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Published On: Sep 13, 2018|Categories: Eating Disorder Information|

For women of any age, hormones seem to be an unescapable challenge. Hormones control who we are, what we think, how we feel and our overall emotional wellbeing. The link between our hormones and how we think about, or view food can be a tricky relationship. With all the changes going on inside of us, can the release of hormones play a role in disordered eating habits? Or are those habits formed in our genetics?

The role of hormones in eating disorders

The hormones estrogen and progesterone, produced in women’s ovaries, can trigger or bring to the surface existing genetic psychiatric disorders. The increase in the production and release of these hormones can also trigger emotional and binge eating during the menstrual cycle. This manifests in different ways for different women at different points in their cycles. High levels of estrogen and progesterone have been linked to cravings of sweet or salty food and emotional triggers, which can themselves develop into eating disorders.

Ovarian hormones play a role within the brain, specifically with turning on and off certain genes that control physical changes in the body, and the synthesis of serotonin in the brain. Since estrogen and progesterone hormones release every month, the connection can be made that they also control disordered eating habits—namely binge eating. With the repeated occurrence of this behavior month over month neural connections to disordered eating can be made thus influencing eating habits.

The role of genetics in eating disorders

Learning that hormones play a large role in influencing disordered eating behavior raises the question about the relationship between addiction, mental illness and genetics. It’s believed that if we acquire addictive genes we will be more likely to develop an addiction or mental illness during our lifetime. While there is science that supports this notion, anyone can form an addiction or mental illness regardless of genetic makeup.

Research shows, though, that 50 to 60 percent of the risk of developing alcohol addiction is genetically determined. The National Institute on Alcohol Abuse and Alcoholism goes on to demonstrate that a genetic link does increase the possibility of having an addiction even when an individual is not brought up in an addictive environment. Framing some eating disorders, like binge eating disorder, within the context of addiction can help explain the effect of genetics on eating disorders.

Eating disorders, like all forms of addiction, are not a choice but rather the result of a complex disease of the brain. Just as some of us are more predisposed to the increased release of estrogen and progesterone, our genetics can make us more or less likely to develop an eating disorder.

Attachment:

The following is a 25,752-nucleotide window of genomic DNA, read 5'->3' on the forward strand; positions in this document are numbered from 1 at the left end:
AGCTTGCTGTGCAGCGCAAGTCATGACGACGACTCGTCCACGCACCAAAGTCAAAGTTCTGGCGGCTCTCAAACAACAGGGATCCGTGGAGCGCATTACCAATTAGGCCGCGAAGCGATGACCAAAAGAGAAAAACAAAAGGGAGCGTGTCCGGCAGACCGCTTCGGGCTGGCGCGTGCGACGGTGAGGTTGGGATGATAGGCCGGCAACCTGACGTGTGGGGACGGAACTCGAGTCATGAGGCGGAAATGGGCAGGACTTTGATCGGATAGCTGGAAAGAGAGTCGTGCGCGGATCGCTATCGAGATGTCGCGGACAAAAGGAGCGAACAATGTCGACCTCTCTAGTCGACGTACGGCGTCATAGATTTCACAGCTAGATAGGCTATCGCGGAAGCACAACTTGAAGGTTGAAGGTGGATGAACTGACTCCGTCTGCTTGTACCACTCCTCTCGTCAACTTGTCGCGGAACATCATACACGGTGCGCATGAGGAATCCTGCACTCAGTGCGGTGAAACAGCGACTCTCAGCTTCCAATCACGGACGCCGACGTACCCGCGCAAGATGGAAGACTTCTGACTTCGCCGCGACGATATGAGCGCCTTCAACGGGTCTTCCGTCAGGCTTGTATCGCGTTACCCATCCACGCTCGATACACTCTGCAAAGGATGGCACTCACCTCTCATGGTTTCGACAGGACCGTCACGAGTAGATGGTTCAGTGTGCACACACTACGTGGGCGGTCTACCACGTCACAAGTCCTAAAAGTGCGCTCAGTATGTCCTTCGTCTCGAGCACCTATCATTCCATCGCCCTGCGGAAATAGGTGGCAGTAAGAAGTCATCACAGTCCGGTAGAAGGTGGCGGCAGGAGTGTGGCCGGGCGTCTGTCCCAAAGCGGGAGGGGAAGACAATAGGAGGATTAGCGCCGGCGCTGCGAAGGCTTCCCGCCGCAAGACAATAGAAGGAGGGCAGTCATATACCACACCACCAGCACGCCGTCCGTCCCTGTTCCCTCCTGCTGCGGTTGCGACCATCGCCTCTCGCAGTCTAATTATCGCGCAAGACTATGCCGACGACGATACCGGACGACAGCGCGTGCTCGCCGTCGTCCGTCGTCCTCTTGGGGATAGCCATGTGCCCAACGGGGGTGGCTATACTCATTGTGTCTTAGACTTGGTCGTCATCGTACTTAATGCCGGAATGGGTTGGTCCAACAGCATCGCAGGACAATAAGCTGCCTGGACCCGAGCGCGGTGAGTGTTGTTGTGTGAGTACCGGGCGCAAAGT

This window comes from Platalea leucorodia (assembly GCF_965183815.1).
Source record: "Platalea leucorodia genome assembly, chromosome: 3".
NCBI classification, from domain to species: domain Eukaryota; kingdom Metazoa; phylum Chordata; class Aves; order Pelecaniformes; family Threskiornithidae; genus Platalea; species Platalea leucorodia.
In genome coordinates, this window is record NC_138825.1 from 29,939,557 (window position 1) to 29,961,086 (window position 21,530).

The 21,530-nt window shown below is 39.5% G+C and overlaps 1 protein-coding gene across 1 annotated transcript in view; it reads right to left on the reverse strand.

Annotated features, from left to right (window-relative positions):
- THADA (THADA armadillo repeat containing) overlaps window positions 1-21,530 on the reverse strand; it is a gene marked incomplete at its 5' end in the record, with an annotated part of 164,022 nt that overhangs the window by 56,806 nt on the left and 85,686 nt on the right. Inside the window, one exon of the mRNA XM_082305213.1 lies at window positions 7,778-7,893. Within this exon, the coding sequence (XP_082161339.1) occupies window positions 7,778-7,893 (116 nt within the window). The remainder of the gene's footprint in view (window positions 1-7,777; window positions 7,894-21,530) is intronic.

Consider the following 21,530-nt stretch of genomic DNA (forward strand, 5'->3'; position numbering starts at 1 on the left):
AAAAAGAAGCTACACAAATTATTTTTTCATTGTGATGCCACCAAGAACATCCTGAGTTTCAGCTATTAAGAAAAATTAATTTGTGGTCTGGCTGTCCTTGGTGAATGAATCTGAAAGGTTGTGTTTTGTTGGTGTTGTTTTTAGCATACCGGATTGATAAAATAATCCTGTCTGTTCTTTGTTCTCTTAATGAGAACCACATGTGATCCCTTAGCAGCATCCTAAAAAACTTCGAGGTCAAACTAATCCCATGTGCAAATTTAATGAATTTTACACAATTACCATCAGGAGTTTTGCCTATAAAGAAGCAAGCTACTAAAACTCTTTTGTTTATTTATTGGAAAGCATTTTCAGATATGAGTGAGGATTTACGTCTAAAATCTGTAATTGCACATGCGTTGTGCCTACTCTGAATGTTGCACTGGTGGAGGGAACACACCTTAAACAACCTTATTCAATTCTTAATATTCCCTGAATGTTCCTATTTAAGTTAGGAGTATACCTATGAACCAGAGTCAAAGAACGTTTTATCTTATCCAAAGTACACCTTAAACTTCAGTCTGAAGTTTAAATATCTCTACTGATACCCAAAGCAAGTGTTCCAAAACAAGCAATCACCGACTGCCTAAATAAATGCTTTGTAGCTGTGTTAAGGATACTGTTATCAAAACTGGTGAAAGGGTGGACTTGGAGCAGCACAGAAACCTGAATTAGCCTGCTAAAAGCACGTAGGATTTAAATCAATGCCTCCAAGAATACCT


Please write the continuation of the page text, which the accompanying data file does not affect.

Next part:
Breaking the cycle of disordered eating

Breaking the addictive cycle of disordered eating can be difficult, especially when facing hormonal triggers or genetic predisposition, but it is not impossible. There are ways to combat these back and forth cycles to ultimately adjust eating habits to a healthier diet.

The most important thing is stick to a regular eating schedule. Have set times during the day for when to eat meals, and make sure to stick to that schedule. It may be difficult to eat on that schedule at first, but even if you aren’t hungry for a full meal, try eating a small snack. Eating on a schedule will boost the metabolism ultimately making it work faster to use more energy from food.

Additionally, keeping a consistent eating schedule will adjust your body to crave food during specific times of the day. If hormones are released which causes you to not crave, or crave to the point of binging, your body will be used to the schedule you set for it. Hormonal triggers will thus have less of an impact on your eating habits.

Training your body to adjust to this eating schedule can be challenging, and just like any habit, it will take some time to get used to it. During this time, it is important to be patient and understanding with yourself about the change your body is going through.

If you are finding it difficult to fight hormonal cravings, try out these tips to stave them off and eat more mindfully:

  • Accept the craving, and move on. Allow the thought to enter your mind, then let it leave as it is no longer serving a purpose for your wellbeing. Don’t try to ignore it or shove it away;
  • Go for a walk when you’re feeling a craving and want a healthy distraction;
  • Plan and prepare your meals in advance;
  • Keep snacks that align with your eating menu nearby;
  • Practice a hobby or activity that brings you peace;
  • Call a friend or family member for support and to help keep you accountable.

The release of certain hormones can trigger our bodies to have potentially unhealthy food cravings, especially if we have a genetic predisposition. This can lead to habit-forming cycles, and ultimately an unhealthy relationship with food. Sticking to a regular food schedule can help break the unhealthy cycle of disordered eating.

If you are concerned that you or a loved one may have an eating disorder, contact Seeds of Hope or call 610-644-6464 to discuss treatment options.

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